Tag Archives: Dexedrine

Pharmacotherapy of Adult ADHD

Originally conceptualized as a disorder of childhood (), attention deficit hyperactivity disorder (ADHD) is increasingly recognized in adults. attention deficit hyperactivity disorder is estimated to affect 2-9% of school-age children and up to 5% of adults (). Although some investigators question the persistence of attention deficit hyperactivity disorder in adulthood (), long-term controlled follow-up studies… Read More »

What medications are used to treat ADHD in women and girls?

Research and clinical experience have shown that stimulant medications are the most effective first-line treatment for ADHD in both males and females. Currently, there are many medication formulations, including stimulants (methylphenidate and amphetamine preparations) and nonstimulants for the treatment of attention-deficit/hyperactivity disorder. Although a few skeptics continue to voice concerns over the prescription of medication… Read More »

Information about ADHD for Patients and Families

Attention-deficit/hyperactivity disorder (ADHD) is a common psychiatric disorder in young and school-aged children. However, it is not merely a childhood disorder. In recent years, an increasing number of adults have been diagnosed with ADHD, raising some concern that it may be overdiagnosed. Estimates of the prevalence (i.e., percentage of the population affected) of attention-deficit/hyperactivity disorder… Read More »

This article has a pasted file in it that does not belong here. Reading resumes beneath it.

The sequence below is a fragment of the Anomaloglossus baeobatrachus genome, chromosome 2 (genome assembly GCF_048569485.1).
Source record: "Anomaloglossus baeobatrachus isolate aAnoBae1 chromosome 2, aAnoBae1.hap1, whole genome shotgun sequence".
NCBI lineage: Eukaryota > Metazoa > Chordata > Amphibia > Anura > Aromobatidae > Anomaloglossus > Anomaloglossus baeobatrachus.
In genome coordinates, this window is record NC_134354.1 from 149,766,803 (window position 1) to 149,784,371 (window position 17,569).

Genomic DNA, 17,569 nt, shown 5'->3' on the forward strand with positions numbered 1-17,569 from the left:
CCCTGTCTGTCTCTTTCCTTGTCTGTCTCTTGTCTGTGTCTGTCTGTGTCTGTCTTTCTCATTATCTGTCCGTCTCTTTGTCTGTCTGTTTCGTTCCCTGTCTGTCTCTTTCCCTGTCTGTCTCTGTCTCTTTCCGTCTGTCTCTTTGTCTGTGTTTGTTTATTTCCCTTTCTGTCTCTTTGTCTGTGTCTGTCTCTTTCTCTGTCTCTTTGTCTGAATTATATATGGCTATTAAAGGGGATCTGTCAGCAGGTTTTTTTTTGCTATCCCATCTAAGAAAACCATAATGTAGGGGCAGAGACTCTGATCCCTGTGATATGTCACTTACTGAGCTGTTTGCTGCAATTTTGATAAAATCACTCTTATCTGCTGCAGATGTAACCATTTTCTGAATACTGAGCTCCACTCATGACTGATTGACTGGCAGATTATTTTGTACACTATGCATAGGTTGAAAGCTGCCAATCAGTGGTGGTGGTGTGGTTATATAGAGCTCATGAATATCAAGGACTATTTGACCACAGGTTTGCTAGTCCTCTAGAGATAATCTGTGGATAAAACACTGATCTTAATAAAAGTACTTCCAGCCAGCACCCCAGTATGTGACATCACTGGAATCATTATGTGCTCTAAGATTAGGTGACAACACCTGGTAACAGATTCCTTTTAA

The pharmaceutical industry and the new drugs

The pharmaceutical industry played a significant part in establishing the role of the new psychiatric drugs in the 1950s and 1960s. For doing so it is sometimes credited with helping transform psychiatry into a modern ‘medical specialism’. The large-scale marketing campaigns that helped to establish the use of the early neuroleptic and antidepressant drugs are… Read More »

Tardive Dyskinesia

Uncommon, Predictable, Potentially Serious Correll, Leutch, and Kane (2004) conducted a meta-analytic review of 11 long-term studies of second generation antipsychotics; their study supports the expectation that atypical antipsychotics have a reduced risk for tardive dyskinesia compared to first generation antipsychotics. This finding was true for children, adults, and particularly, for the vulnerable population of… Read More »